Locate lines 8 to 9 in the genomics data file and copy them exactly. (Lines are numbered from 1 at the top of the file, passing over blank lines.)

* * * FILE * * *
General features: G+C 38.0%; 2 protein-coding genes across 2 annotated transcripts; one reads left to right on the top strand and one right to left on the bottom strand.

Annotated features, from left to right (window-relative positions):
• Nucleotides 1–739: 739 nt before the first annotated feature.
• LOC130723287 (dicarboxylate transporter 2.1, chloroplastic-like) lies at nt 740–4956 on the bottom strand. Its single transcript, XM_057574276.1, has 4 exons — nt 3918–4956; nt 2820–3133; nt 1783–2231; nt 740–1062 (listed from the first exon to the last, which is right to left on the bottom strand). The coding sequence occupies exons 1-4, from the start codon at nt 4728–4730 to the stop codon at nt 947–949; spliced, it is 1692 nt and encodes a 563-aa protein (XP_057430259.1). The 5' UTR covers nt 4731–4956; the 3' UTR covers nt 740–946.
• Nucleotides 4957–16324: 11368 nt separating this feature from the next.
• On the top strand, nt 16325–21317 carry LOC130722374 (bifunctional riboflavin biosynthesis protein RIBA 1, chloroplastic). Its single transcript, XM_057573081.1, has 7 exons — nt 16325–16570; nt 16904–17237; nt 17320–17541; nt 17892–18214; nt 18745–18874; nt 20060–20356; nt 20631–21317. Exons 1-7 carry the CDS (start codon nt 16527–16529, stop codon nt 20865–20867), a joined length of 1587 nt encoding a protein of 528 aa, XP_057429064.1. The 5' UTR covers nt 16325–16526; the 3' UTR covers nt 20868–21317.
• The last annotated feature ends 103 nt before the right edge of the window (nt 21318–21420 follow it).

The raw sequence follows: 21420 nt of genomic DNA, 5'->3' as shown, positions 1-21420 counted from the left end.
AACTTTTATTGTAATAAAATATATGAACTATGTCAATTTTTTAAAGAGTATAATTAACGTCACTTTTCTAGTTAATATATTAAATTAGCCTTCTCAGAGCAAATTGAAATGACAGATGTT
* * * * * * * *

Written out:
The raw sequence follows: 21420 nt of genomic DNA, 5'->3' as shown, positions 1-21420 counted from the left end.
AACTTTTATTGTAATAAAATATATGAACTATGTCAATTTTTTAAAGAGTATAATTAACGTCACTTTTCTAGTTAATATATTAAATTAGCCTTCTCAGAGCAAATTGAAATGACAGATGTT